A team of Israeli archaeologists has unearthed one of the largest hoards of gold coins ever found in the country.
The treasure, more than 100 gold pieces weighing about 400 grams, is estimated to be worth more than $100,000.
The coins were found hidden in a partly broken pottery vessel at the Appollonia National Park near Herzliya, the site where archaeologists believe the ancient Crusader town of Apollonia-Arsuf once stood.
The hoard includes 108 gold coins, among them 93 weigh four grams each, and 15 weigh about 1 gram each. The archaeologists suggest that the gold was part of someone’s family treasure or business investment.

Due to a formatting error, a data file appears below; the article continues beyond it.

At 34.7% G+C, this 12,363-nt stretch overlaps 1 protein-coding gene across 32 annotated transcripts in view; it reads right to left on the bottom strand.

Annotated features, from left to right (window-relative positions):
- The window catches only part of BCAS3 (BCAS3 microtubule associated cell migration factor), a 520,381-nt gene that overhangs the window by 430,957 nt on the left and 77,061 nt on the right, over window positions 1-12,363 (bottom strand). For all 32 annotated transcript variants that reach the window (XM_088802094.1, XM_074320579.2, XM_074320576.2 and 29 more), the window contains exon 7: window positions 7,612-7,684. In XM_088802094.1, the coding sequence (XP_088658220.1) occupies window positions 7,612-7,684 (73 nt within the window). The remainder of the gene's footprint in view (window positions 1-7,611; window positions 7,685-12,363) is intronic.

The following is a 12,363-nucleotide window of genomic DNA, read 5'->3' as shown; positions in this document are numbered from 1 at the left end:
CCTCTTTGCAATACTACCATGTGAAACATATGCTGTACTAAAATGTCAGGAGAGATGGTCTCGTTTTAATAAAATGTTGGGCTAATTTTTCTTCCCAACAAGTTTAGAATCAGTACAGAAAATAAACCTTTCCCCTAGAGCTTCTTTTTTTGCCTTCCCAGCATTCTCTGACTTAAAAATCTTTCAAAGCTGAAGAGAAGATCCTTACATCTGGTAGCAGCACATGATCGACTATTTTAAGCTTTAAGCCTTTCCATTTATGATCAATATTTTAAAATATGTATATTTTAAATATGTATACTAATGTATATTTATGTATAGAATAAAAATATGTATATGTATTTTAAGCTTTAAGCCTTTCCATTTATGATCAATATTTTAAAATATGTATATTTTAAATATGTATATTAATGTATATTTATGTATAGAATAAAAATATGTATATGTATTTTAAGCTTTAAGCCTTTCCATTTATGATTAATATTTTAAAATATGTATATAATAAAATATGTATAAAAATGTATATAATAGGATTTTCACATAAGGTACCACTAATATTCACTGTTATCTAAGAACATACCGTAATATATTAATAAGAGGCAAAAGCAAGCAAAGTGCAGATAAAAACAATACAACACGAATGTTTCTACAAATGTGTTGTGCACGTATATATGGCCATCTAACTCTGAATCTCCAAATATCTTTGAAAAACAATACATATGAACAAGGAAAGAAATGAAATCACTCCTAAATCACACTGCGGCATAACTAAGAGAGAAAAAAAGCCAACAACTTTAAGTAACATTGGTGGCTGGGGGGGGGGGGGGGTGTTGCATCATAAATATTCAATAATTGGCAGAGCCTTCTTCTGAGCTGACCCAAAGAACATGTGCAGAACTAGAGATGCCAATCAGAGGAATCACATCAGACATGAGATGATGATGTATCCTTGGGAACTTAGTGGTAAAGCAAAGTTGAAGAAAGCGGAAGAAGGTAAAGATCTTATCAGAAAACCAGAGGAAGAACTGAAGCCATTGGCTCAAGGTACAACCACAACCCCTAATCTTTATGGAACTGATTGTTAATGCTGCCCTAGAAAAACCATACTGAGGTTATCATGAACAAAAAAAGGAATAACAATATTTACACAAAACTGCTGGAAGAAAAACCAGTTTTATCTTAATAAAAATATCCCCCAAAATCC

The coins were probably minted in Egypt about 250 years prior to their burial under the floor tiles of the 13th century CE fortress that has been under excavation for more than 30 years.
In addition to the gold treasure, the archaeologists found a large cache of arrowheads – hundreds, in fact – and other weaponry, including stones used in catapults. They said the find indicated a fierce battle had taken place at the time the Mameluks seized the area from the Crusaders.
The Crusader fortress had been uncovered at the site some time ago, along with remains of a port city dating back to the time of the Phoenicians.
The team also found the remains of a Roman villa, a well-preserved market street from the Early Islamic period and a massive gate complex.